By Nate Thompson
Instead of skying high for rebounds in traffic or elevating for silky smooth jump shots, Cook was doing twists and flips in competitive cheer as a child.
“I had fun with it,” said Cook, an All-State senior point guard for the Muskegon girls’ basketball team. “I could jump so high, so they wanted me in the front row to do all the jumps. My team was Cheer America.”
Now, more than eight years later, Cook’s leaping ability hasn’t changed. In fact, the 6-foot senior has been videotaped dunking inside Redmond-Potter Gymnasium at Muskegon High School.
“I’ve done it twice, but I haven’t done it in an actual game,” Cook said. “We’d have to be up by a lot. And I’d have to be really feeling it (in my legs).”
Cook’s stint in competitive cheer ended when she discovered that the fundamental skills of basketball came naturally to her as a seventh grader.
“That’s when I knew the game was something special for me,” she said. “No one had really trained me before, but when someone would show me something, I could pick it up pretty quick. I loved the game because it came so easy.”
It’s still coming easy for Cook, the daughter of Sabrina Ware and Mardrekus Cook. The Big Reds’ senior is capping a stellar four-year varsity career in tremendous fashion, and is well on her way at repeating as a Class A All-State honoree.
She’s currently averaging 22.1 points, 13.5 rebounds, 5.8 assists, and 2.9 steals per game for the 16-4 Big Reds. Cook’s stat line includes four triple-doubles and two rare quadruple-doubles, both coming against against Kenowa Hills.
What has been somewhat astonishing, he said, is the poise Cook has shown in handling the point guard role for the Big Reds, after having been primarily a post player during her three previous varsity seasons.
“I always thought the best thing for her was making her a point guard and getting the ball in her hands,” Walker said. “She has such a high basketball IQ that it’s natural for her at making others around her better. She’s been asked to do a lot of other things on the court this year, and she’s really adapted well.”
Although he may be biased, Walker said his choice for Miss Basketball – awarded to the best senior girls basketball player in the state – should be crystal clear.
“There’s no doubt about it,” he said. “As talented as she is, she’s a player that strives to be as unselfish as possible. The way she’s set up, she could average over 50 points a game. But she’s not about that. She wants all the players on her team to contribute and share the wealth.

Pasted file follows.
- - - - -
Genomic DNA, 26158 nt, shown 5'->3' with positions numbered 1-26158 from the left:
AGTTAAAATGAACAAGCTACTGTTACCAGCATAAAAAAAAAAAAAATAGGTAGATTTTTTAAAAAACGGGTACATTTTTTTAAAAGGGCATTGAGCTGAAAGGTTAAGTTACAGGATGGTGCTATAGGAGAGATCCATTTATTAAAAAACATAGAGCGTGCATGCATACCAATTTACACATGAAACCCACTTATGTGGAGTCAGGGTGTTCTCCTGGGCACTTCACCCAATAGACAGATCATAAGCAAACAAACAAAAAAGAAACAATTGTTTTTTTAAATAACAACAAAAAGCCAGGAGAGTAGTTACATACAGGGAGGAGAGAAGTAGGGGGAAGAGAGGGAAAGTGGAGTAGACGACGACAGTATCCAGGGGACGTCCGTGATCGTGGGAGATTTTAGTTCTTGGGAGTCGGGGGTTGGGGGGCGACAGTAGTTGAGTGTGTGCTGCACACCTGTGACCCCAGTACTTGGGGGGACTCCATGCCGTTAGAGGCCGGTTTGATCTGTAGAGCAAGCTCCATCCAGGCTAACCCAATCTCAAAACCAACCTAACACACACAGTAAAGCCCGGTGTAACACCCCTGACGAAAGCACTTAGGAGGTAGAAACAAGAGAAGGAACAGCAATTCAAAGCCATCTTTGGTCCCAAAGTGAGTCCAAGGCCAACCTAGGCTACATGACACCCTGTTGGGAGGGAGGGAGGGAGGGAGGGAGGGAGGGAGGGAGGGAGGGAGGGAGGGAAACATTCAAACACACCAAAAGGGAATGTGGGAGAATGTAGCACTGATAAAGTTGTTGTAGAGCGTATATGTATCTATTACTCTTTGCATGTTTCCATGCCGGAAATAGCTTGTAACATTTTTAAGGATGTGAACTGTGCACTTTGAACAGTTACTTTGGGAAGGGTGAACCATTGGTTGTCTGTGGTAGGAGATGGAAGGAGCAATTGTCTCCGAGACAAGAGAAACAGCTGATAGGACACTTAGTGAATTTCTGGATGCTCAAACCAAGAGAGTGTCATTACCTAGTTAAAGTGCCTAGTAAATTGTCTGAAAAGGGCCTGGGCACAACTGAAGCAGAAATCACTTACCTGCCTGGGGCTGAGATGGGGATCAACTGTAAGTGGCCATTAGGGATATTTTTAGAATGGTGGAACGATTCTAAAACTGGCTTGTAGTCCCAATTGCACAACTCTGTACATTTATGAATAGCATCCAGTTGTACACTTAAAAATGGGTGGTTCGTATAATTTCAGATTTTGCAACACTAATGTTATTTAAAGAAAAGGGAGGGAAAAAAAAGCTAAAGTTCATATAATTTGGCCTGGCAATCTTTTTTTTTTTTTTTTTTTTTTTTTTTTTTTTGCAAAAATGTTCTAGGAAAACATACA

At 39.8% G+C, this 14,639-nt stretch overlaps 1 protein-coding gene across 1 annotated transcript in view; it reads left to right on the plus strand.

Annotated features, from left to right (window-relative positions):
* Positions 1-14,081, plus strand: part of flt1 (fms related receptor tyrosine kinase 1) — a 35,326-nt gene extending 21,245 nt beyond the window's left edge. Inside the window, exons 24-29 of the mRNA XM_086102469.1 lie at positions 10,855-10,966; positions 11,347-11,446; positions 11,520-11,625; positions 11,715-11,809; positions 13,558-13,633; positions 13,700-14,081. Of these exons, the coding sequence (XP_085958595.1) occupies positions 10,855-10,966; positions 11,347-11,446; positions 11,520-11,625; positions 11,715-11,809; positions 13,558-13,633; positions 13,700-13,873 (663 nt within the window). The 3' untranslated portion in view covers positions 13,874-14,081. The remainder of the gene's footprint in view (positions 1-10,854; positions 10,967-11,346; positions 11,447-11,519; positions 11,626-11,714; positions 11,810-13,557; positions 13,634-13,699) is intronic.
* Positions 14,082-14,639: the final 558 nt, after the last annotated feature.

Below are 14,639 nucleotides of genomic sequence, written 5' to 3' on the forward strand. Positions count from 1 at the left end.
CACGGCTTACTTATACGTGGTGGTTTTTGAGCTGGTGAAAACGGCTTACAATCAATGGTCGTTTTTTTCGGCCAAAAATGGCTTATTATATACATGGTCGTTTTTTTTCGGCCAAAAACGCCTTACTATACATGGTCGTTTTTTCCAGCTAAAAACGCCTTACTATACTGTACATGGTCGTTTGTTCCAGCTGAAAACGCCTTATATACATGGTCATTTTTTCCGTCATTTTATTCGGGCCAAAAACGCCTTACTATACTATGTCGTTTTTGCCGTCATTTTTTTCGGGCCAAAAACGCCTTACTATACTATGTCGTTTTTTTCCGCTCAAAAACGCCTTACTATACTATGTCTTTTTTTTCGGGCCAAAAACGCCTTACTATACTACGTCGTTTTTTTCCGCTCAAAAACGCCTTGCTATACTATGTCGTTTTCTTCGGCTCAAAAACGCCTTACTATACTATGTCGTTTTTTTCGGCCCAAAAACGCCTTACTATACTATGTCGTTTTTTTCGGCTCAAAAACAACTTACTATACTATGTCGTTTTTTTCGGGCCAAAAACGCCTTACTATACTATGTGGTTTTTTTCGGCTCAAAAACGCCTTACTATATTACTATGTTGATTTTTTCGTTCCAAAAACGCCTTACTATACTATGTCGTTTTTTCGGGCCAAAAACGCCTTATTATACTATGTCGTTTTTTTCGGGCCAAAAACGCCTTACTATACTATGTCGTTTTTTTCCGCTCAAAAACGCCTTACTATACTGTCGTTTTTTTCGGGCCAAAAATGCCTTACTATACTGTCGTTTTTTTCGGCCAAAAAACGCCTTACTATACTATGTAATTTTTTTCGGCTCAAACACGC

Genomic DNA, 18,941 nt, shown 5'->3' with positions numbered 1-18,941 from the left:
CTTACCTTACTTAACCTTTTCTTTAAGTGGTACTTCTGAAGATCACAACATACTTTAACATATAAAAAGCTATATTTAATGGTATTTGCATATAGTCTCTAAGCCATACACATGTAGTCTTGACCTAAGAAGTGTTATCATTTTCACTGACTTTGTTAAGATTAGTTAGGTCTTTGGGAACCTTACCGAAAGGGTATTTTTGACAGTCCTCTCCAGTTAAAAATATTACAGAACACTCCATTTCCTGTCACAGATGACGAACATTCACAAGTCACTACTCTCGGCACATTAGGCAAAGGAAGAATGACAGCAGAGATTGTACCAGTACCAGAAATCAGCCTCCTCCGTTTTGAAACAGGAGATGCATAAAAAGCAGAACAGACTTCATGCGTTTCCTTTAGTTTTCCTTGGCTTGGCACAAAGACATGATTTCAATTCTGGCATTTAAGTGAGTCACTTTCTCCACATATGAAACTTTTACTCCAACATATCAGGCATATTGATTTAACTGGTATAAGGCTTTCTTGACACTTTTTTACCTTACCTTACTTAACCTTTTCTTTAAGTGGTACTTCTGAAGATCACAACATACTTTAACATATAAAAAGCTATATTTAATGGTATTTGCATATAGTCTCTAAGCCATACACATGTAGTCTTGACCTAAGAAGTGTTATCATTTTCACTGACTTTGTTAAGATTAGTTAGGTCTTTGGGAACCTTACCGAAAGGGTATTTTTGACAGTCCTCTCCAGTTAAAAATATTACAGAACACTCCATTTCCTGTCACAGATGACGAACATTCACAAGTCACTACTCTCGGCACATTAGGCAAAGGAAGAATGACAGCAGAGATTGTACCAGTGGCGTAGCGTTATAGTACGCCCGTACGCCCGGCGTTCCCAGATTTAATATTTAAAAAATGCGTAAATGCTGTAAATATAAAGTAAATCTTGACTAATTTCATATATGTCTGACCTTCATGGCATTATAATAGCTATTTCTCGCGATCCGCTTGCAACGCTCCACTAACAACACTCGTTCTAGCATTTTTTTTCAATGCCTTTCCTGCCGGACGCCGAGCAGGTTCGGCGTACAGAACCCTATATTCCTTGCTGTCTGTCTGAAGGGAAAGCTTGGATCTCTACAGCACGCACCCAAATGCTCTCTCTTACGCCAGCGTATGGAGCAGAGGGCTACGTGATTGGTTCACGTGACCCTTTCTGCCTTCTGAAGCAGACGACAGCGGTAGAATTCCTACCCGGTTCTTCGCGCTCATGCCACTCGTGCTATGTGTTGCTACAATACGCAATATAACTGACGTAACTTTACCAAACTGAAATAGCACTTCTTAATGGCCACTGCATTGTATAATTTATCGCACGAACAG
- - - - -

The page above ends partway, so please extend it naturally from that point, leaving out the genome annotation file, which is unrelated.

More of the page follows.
“It’s a trait that has made several Division 1 college coaches strong believers in Cook’s potential.
She said she noticed University of Michigan women’s head coach Kim Barnes Arico smiling at her a lot while she played in an AAU tournament with the Grand Rapids Battlecats after her freshman season.
“But I didn’t really know a whole lot about recruiting then,” Cook admitted.
That changed a year later when she began to dominate on the AAU circuit.
“Before one game, there was maybe two coaches watching, then I had a couple big games, and then there were like 40 coaches,” she said. “It kind of blew up.”
Like the rest of the Big Ten Conference, Michigan was interested in Cook’s services. Cook visited Barnes Arico in Ann Arbor in mid-June prior to her junior season, but two days later, she discovered her future college home in at Michigan State University.
“They took me all around the school and I got to meet all the players and a lot of other athletes,” she said. “Then, they brought me into Tom Izzo’s office. He said ‘You must be really special because they never do that with other recruits.”
Cook said the family atmosphere at MSU, her bond with the players, and her relationship with head coach Suzie Merchant sold her on the Spartans. Cook made it official by signing a national letter-of-intent on Nov. 11, 2015.
The Spartans will be adding a five-star prospect in Cook. She’s currently ranked 37th on ESPNW’s list of the best high school seniors in the nation.
She’s following in the footsteps of another highly-ranked Muskegon Big Red, Deyonta Davis, who is a freshman on the MSU mens’ squad after winning the boys Mr. Basketball Award last season.
“It just shows that Muskegon is on the map, and we’re coming up,” said Cook, who plans on majoring in sports administration at MSU.
Davis isn’t the only former Big Red that Cook idolizes. Her uncle, 2014 Muskegon grad DeShaun Thrower, has been a consistent source of inspiration and a coach from afar.
Thrower, who won the Mr. Basketball Award the year before Davis did, is a sophomore guard at Division 1 Stony Brook University in New York.
“He’s worked with me plenty of times this past summer and he’ll still call me every now and then to see how my season’s going,” Cook said.
Cook would like nothing more than to wrap up her high school career like Thrower did – as a state champion.
Before that goal comes into focus, the Big Reds will have to fight through a tough district tournament next week that includes rivals Mona Shores, Reeths-Puffer and Grand Haven.
“We’ve got a lot of players that can put the ball in the basket,” Walker said. “I feel like we just have to come with the energy defensively. That will carry us.”
“We just have to be more focused, everyone on the same page,” Cook added. “If everyone is focused on what we need to do, it will fall into place.”